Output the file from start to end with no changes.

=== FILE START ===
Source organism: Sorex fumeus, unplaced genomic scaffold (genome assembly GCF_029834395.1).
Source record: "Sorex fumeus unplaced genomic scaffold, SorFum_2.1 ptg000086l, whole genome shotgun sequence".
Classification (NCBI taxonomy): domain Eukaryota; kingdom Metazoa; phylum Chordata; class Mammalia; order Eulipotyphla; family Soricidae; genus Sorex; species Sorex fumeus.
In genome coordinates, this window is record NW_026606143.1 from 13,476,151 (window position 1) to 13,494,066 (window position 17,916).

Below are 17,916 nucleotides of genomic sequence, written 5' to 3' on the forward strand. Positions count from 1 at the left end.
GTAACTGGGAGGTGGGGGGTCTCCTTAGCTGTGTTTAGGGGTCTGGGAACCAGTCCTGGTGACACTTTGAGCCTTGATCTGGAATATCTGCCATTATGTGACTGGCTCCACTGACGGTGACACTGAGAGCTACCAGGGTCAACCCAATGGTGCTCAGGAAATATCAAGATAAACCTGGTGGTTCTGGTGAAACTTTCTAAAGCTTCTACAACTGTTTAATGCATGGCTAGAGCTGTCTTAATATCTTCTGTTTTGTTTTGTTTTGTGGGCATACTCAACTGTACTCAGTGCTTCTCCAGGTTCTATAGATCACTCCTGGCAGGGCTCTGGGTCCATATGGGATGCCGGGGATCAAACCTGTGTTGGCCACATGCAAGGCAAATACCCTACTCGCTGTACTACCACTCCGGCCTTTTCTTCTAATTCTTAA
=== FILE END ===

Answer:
Source organism: Sorex fumeus, unplaced genomic scaffold (genome assembly GCF_029834395.1).
Source record: "Sorex fumeus unplaced genomic scaffold, SorFum_2.1 ptg000086l, whole genome shotgun sequence".
Classification (NCBI taxonomy): domain Eukaryota; kingdom Metazoa; phylum Chordata; class Mammalia; order Eulipotyphla; family Soricidae; genus Sorex; species Sorex fumeus.
In genome coordinates, this window is record NW_026606143.1 from 13,476,151 (window position 1) to 13,494,066 (window position 17,916).

Below are 17,916 nucleotides of genomic sequence, written 5' to 3' on the forward strand. Positions count from 1 at the left end.
GTAACTGGGAGGTGGGGGGTCTCCTTAGCTGTGTTTAGGGGTCTGGGAACCAGTCCTGGTGACACTTTGAGCCTTGATCTGGAATATCTGCCATTATGTGACTGGCTCCACTGACGGTGACACTGAGAGCTACCAGGGTCAACCCAATGGTGCTCAGGAAATATCAAGATAAACCTGGTGGTTCTGGTGAAACTTTCTAAAGCTTCTACAACTGTTTAATGCATGGCTAGAGCTGTCTTAATATCTTCTGTTTTGTTTTGTTTTGTGGGCATACTCAACTGTACTCAGTGCTTCTCCAGGTTCTATAGATCACTCCTGGCAGGGCTCTGGGTCCATATGGGATGCCGGGGATCAAACCTGTGTTGGCCACATGCAAGGCAAATACCCTACTCGCTGTACTACCACTCCGGCCTTTTCTTCTAATTCTTAA